We were finally blessed with our rainbow pregnancy in January 2011, mere days before we were to begin our first round of IUI treatments. We still joke that it was the fact that my husband was told he would have to get bloodwork done (he hates needles) that “scared” the sperm into swimming! I was absolutely terrified throughout the majority of this pregnancy, terrified of feeling that crushing loss again. However, this time we made it to the end, and I gave birth to our beautiful son in September 2011. Our miracle rainbow baby.
Today, we have two amazing children, one son and one daughter. They are healthy, happy, and full of life and energy. I love them with all of my heart and soul, and I am so grateful to have been blessed with them both. But I will always remember my first. I’ve never forgotten my first, and it still pains me to think about who they might have been, what their life would have been like, and the fact that I will never, ever meet them. I have a Christmas ornament on my tree that says “Peanut” on it – that’s what we referred to the little one as. I remember them every Christmas, as it was during that time of year when it happened.
Recently, I commissioned a beautiful painting from Quaint Baby Art of my ultrasound pictures. There are three. One of my son, one of my daughter, and one of the beautiful little life that we never met. Our Peanut. I adore this painting, and I cried when it arrived and I saw my Peanut commemorated. It might not be everyone’s “cup of tea” to have an ultrasound painting done of a baby they lost. But for me, it was my way to celebrate the two wonderful children that I have, and to honor the baby who first made me a Mommy. My heart will never fully heal from that loss, and I will always wonder about that little one. We remember many firsts in our lives, but this is one first that will always hold a special place in my heart. They say time heals all wounds, and I do believe this is true. We heal, but we never, ever forget.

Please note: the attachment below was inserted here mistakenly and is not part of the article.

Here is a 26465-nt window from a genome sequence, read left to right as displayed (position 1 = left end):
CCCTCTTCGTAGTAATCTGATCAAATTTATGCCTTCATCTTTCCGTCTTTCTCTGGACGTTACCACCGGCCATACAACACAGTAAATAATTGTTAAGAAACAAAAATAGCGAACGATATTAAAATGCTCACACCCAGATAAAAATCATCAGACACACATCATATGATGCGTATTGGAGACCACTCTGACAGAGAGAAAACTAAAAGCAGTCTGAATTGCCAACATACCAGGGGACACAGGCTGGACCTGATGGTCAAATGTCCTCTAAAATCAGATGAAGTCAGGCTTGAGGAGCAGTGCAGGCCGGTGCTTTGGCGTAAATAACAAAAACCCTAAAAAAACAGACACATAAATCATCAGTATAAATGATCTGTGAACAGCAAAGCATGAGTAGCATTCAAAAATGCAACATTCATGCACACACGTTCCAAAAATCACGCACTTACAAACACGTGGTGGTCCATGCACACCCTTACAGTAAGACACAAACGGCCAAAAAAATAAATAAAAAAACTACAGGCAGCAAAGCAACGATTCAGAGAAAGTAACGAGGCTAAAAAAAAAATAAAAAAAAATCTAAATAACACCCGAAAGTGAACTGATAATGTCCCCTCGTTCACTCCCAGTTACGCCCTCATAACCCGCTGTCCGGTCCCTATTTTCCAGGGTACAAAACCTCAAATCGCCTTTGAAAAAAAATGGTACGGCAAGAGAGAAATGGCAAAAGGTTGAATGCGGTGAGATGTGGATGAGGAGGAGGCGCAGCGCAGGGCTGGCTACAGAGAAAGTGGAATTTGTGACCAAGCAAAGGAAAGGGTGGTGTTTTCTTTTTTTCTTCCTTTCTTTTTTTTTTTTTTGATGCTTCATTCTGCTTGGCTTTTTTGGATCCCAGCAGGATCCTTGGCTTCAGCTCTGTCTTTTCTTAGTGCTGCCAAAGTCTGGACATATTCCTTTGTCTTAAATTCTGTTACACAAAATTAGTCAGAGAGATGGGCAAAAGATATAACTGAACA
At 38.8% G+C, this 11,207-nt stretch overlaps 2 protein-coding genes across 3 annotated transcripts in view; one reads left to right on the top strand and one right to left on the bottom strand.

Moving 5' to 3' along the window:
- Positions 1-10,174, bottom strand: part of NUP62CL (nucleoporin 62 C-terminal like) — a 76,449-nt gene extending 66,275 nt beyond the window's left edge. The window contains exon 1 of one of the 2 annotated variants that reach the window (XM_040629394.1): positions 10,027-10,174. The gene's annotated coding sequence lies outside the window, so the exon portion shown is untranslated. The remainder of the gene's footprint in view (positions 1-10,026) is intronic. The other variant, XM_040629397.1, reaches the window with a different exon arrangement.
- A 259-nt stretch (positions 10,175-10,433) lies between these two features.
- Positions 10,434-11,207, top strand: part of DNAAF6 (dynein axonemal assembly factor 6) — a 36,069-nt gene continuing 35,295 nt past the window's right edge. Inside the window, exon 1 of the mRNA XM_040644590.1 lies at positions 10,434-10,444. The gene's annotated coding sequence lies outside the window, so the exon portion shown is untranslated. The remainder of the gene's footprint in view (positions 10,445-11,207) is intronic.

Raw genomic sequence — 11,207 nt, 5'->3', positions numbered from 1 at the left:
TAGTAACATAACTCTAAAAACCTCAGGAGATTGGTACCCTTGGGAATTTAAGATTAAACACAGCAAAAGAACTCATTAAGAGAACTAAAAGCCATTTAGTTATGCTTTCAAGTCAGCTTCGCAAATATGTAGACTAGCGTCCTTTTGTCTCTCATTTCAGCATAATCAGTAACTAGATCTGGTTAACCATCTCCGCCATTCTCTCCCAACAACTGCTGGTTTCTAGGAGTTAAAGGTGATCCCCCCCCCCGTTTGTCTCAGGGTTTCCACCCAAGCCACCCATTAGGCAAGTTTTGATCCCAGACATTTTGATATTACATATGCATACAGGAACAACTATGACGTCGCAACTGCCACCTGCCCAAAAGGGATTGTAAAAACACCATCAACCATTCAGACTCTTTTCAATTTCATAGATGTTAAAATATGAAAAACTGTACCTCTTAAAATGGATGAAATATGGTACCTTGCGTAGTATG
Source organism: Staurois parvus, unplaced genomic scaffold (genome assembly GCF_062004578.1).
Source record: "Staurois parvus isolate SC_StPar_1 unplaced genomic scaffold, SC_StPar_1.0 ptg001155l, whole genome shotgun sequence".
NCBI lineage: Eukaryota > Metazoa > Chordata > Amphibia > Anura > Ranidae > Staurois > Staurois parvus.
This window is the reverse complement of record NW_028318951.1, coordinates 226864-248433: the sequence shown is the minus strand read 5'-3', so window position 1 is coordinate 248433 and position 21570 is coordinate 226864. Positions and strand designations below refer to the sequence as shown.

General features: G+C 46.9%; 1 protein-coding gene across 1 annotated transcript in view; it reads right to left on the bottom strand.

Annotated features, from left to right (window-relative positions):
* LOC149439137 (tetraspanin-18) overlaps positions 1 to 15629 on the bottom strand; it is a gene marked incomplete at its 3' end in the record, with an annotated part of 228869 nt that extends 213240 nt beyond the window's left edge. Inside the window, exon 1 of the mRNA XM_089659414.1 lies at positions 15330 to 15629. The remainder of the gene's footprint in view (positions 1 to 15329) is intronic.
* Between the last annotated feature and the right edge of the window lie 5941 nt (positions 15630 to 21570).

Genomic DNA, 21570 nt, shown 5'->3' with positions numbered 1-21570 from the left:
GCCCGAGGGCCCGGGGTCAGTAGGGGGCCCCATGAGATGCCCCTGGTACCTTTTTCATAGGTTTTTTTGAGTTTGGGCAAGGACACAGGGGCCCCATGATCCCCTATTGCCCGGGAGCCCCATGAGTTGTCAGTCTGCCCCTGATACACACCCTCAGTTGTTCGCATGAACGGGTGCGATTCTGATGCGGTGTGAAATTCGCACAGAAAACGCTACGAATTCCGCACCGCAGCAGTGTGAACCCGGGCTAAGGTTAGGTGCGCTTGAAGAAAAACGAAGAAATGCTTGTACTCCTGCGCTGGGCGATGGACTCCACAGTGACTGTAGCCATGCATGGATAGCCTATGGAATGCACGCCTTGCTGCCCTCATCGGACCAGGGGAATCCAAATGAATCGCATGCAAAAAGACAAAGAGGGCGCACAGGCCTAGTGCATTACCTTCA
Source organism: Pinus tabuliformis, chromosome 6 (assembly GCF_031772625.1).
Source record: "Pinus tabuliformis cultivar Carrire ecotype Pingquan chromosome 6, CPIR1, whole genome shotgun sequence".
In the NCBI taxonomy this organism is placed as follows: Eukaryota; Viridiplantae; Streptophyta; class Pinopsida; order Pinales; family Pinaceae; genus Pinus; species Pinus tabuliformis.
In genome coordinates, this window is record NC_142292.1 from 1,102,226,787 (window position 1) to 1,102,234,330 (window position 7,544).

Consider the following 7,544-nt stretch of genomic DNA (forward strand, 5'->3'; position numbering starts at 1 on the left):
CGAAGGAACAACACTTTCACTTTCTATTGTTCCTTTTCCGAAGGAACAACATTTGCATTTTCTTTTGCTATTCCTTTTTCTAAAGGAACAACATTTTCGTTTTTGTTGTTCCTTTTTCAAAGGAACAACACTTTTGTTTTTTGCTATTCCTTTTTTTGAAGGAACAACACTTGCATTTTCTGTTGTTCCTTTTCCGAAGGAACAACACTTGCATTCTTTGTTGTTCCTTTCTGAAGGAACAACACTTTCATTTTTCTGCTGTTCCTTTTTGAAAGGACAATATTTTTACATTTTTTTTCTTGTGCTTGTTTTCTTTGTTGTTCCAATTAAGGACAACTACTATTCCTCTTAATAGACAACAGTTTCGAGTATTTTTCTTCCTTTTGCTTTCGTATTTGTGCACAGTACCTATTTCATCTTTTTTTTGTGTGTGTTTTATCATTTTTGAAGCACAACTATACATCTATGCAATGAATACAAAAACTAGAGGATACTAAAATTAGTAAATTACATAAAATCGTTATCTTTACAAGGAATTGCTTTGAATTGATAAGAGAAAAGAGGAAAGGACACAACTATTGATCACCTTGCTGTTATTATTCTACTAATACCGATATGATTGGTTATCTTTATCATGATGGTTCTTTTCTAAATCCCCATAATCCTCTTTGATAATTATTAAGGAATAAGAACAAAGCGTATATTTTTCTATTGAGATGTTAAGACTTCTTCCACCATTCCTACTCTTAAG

I’ll always love you my little Peanut, and you will always be my “first”.